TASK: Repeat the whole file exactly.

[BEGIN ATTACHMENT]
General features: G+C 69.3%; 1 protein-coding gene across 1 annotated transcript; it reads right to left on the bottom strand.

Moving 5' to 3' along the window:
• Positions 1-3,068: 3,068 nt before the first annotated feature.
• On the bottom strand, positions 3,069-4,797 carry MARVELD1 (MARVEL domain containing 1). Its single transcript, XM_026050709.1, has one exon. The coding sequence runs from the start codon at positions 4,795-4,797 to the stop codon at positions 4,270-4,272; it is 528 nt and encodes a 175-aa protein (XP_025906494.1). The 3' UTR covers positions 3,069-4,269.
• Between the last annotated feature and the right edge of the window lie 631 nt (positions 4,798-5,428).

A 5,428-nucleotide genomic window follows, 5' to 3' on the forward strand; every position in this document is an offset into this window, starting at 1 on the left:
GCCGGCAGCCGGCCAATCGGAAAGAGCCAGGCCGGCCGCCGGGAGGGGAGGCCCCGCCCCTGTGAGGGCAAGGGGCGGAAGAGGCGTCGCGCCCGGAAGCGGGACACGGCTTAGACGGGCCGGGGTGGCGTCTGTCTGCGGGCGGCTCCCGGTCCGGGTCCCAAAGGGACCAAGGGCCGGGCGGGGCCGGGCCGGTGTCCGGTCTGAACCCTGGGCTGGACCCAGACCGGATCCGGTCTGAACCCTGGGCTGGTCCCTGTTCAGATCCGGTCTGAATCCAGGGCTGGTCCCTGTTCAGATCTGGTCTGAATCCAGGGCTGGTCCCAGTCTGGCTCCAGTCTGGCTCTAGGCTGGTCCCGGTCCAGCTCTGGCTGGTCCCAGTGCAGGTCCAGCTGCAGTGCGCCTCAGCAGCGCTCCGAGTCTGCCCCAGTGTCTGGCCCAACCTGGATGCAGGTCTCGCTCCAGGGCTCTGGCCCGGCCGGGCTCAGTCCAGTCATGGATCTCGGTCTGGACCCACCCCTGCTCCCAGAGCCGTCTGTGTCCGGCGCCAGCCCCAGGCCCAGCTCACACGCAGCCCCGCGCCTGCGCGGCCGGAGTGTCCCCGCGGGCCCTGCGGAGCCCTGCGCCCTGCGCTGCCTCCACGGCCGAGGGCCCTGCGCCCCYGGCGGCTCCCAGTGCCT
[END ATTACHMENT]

General features: G+C 69.3%; 1 protein-coding gene across 1 annotated transcript; it reads right to left on the bottom strand.

Moving 5' to 3' along the window:
• Positions 1-3,068: 3,068 nt before the first annotated feature.
• On the bottom strand, positions 3,069-4,797 carry MARVELD1 (MARVEL domain containing 1). Its single transcript, XM_026050709.1, has one exon. The coding sequence runs from the start codon at positions 4,795-4,797 to the stop codon at positions 4,270-4,272; it is 528 nt and encodes a 175-aa protein (XP_025906494.1). The 3' UTR covers positions 3,069-4,269.
• Between the last annotated feature and the right edge of the window lie 631 nt (positions 4,798-5,428).

A 5,428-nucleotide genomic window follows, 5' to 3' on the forward strand; every position in this document is an offset into this window, starting at 1 on the left:
GCCGGCAGCCGGCCAATCGGAAAGAGCCAGGCCGGCCGCCGGGAGGGGAGGCCCCGCCCCTGTGAGGGCAAGGGGCGGAAGAGGCGTCGCGCCCGGAAGCGGGACACGGCTTAGACGGGCCGGGGTGGCGTCTGTCTGCGGGCGGCTCCCGGTCCGGGTCCCAAAGGGACCAAGGGCCGGGCGGGGCCGGGCCGGTGTCCGGTCTGAACCCTGGGCTGGACCCAGACCGGATCCGGTCTGAACCCTGGGCTGGTCCCTGTTCAGATCCGGTCTGAATCCAGGGCTGGTCCCTGTTCAGATCTGGTCTGAATCCAGGGCTGGTCCCAGTCTGGCTCCAGTCTGGCTCTAGGCTGGTCCCGGTCCAGCTCTGGCTGGTCCCAGTGCAGGTCCAGCTGCAGTGCGCCTCAGCAGCGCTCCGAGTCTGCCCCAGTGTCTGGCCCAACCTGGATGCAGGTCTCGCTCCAGGGCTCTGGCCCGGCCGGGCTCAGTCCAGTCATGGATCTCGGTCTGGACCCACCCCTGCTCCCAGAGCCGTCTGTGTCCGGCGCCAGCCCCAGGCCCAGCTCACACGCAGCCCCGCGCCTGCGCGGCCGGAGTGTCCCCGCGGGCCCTGCGGAGCCCTGCGCCCTGCGCTGCCTCCACGGCCGAGGGCCCTGCGCCCCYGGCGGCTCCCAGTGCCT